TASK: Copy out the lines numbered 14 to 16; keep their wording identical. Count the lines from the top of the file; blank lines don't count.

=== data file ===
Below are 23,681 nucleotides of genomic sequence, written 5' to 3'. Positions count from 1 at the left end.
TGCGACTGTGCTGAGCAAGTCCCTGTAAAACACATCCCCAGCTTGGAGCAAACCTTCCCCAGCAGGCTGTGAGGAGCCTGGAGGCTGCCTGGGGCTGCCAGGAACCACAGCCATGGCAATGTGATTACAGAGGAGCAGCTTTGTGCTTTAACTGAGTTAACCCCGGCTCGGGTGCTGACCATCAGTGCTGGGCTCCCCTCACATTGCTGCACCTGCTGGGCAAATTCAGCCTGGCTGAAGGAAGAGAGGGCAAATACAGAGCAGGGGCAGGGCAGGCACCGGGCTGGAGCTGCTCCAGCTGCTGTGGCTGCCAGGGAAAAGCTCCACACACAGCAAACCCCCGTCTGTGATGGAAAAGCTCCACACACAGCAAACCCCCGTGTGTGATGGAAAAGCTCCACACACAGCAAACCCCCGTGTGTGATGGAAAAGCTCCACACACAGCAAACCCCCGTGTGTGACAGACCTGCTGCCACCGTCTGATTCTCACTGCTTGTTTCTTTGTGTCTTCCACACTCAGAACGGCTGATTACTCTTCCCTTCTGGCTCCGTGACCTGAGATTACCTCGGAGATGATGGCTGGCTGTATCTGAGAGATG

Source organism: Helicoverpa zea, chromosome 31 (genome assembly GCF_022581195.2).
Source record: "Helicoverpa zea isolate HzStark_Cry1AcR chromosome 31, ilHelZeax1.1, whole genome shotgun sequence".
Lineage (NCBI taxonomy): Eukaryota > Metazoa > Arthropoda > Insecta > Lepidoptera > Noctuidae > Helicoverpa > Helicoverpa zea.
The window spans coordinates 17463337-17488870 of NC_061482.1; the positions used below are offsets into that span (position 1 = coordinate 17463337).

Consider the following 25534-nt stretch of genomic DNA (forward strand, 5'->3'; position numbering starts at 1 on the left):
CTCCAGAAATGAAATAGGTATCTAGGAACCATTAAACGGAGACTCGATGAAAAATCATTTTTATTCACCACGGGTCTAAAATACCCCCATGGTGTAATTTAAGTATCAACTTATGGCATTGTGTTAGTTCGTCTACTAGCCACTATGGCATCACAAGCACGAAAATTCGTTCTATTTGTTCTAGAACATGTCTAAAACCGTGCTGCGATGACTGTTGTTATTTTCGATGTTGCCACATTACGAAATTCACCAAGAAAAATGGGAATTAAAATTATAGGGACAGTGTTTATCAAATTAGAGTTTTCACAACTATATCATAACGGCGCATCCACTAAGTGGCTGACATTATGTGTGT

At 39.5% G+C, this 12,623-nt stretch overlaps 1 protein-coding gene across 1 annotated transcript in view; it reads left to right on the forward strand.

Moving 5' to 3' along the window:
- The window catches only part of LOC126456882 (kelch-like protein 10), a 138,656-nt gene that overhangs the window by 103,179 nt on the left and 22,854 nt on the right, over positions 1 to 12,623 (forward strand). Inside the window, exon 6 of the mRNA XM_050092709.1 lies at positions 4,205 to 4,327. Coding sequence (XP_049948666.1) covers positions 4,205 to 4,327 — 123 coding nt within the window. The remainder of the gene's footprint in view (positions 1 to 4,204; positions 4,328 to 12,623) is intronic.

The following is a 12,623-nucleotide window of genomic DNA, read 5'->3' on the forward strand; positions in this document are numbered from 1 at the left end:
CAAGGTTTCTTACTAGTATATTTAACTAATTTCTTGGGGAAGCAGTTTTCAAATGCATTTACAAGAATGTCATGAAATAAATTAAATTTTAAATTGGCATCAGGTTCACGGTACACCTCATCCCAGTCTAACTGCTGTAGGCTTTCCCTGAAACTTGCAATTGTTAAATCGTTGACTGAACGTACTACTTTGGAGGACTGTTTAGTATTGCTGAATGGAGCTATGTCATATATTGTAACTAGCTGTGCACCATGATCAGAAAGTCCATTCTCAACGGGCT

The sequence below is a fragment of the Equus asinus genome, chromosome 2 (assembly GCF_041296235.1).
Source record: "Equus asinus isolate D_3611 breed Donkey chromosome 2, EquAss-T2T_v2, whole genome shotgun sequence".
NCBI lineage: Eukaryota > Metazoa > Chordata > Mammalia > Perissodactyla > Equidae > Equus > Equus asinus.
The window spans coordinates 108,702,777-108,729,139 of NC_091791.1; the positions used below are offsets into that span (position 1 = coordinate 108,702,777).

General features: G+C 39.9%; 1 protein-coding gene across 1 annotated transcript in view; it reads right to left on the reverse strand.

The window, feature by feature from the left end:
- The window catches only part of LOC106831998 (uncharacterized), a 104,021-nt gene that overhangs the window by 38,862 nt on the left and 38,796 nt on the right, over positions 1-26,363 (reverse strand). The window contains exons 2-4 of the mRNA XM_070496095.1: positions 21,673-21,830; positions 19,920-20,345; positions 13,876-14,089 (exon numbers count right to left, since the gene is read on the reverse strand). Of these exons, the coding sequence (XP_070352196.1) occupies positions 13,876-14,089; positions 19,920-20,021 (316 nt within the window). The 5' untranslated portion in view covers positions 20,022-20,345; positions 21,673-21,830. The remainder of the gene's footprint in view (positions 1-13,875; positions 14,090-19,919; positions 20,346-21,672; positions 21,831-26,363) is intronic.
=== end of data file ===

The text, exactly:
The sequence below is a fragment of the Equus asinus genome, chromosome 2 (assembly GCF_041296235.1).
Source record: "Equus asinus isolate D_3611 breed Donkey chromosome 2, EquAss-T2T_v2, whole genome shotgun sequence".
NCBI lineage: Eukaryota > Metazoa > Chordata > Mammalia > Perissodactyla > Equidae > Equus > Equus asinus.